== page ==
Principal Certification: For What?

The following post is not about the district where I work, but it might as well be!

Principals used to be experts, former educators, and had to fight for the privilege of becoming principal. Now, well, not so much. I can tell you this from personal experience, as could many, many folks who are in on the hiring of principals (it's always the superintendent's choice!
“Take This Certification And…”

Filed under: Education by Ron Isaac @ 8:39 pm

One fine day a few years ago my principal summoned me for a good-natured chat about a piece I had written that some brownie-point seeker or other well-wisher had retrieved from the Internet and forwarded to her. My piece was about the “reformed” view of what currently passes as qualifications to be a school leader and how it falls short of the admittedly flawed principal-selection process of the past. Basically I lamented the actual (not merely perceived) de-legitimization of credentials that characterize the present chancellor’s presumed rehabilitation of the school leadership concept.

This principal, who although not pristine, was on the whole superior to most (we need to rate and educate the “whole” principal just as we do the “whole” child). She had, to her credit, come up through the ranks and left a track record of achievement. She showed by example that applying administrative skills and displaying humanity are not contradictory.

The principal, sounding more hurt than indignant, asked plaintively, “You don’t think I’m a competent principal? I read what you wrote about new principals.”

Well, most of the time this principal realized that she was neither the center of the universe nor of my articles, but she had been egged on into thinking that she was my target. Heck, she wasn’t even my case in point.

“Yes, you are, competent,” I replied, adding “but your qualifications were incidental to your getting this job. You didn’t get placed here because of them and if you hadn’t had them you’d be here on the throne just the same. Your appointment was a fait accompli. The first time that anyone in this building ever saw or heard of you was when the superintendent popped by to announce his decision to put you here.”

I was glad he did, but that wasn’t the point. It was a fortuitous imposition but an imposition nonetheless. I was accurate and sincere. It was one of those rare times that truth’s levees could not be blown away by the gale of skepticism.

But how has the principal selection process been degraded under the current DOE, with its penchant for self-congratulation? “Let’s “compare and contrast,” as we English teacher dinosaurs used to say.

Before “Children First” (which doesn’t mean what it says. People can make up any slogan just as they can sue anybody for anything or call a dictatorship a “People’s Republic”), principals were invariably veteran educators who had logged at least a decade as teachers and assistant principals before they applied for their first supervisory position. Without training, knowledge, and experience, you could still dream about being the boss of others who had the expertise that you totally lacked, but you wouldn’t have the nerve to think you belonged in that position. If you still put in for the job you’d not only be rejected; you’d be laughed out of town.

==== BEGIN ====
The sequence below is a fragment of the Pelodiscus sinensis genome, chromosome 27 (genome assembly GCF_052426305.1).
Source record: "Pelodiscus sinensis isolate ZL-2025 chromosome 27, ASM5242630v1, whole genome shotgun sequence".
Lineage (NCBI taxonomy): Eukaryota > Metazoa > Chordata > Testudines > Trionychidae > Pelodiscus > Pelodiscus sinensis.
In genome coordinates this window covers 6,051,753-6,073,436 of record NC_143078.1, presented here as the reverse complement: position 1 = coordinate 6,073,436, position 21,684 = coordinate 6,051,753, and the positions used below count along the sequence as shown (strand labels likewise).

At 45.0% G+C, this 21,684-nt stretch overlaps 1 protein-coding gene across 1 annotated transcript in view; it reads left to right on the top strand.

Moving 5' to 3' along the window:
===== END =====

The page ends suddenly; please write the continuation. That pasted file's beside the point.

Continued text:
Until the present era you couldn’t become a principal practically straight out of college exclusively because of your social networking prowess or DNA links. Naturally there was always an element of “who you know…not what you know,” but rising to the top with nothing substantive to recommend you became an art form only in recent years. Of course, among the “old-school” principals there was a fair (and unfair) share of autocrats, but at least that species knew something about curriculum, methodology, educational philosophy and programming.

A “desirable” school would typically receive two hundred resumes for a vacancy. Representatives from the PTA, UFT, and CSA would separately sift through them and later collaborate to pick finalists among candidates who had met the mutually determined criteria for selection. The finalists were ranked and interviewed in an open and orderly way. There was consultation among the groups doing the selection and their feedback was not only tolerated but mandated. The discussions were frank, sometimes cantankerous, but almost always fruitful and unifying in the end.

The tradition was corrupted intermittently by some incorrigible insiders. The collective will was sometimes suspiciously overruled and a candidate out of the blue got the nod. But rarely did the successful applicant feel they had a right and indeed a holy obligation to barge into a school and like gangbusters impose their ego and redefine a flourishing school culture. Before the corporate children’s takeover, a new school leader usually showed a trace element of humility when introduced to a staff of many dozens of professionals with hundreds of years of total experience. This is often lacking among the new breed of school leaders who though they take the title and ape the role, mock the profession to which they are strangers.

Disclaimers have become the “in” genre for critics, so let me concede that the old system was not all good and the present malpractice is not all bad.

Having said that, let’s suppose that the surgeon doing your transplant is a newbie from the Stomach and Liver Leadership Academy whose prior “operations” were with hedge fund management. Or that NASA’s project manager in charge of rescuing astronauts stranded on the space station was trained to command nothing but investment portfolios before his first gig at Cape Canaveral’s controls. Would your prayers not take on a more urgent ring?

And that is why, with helter-skelter cronyism and nepotism in place and in force, our schools need buckets of worldly activism and divine intercession.

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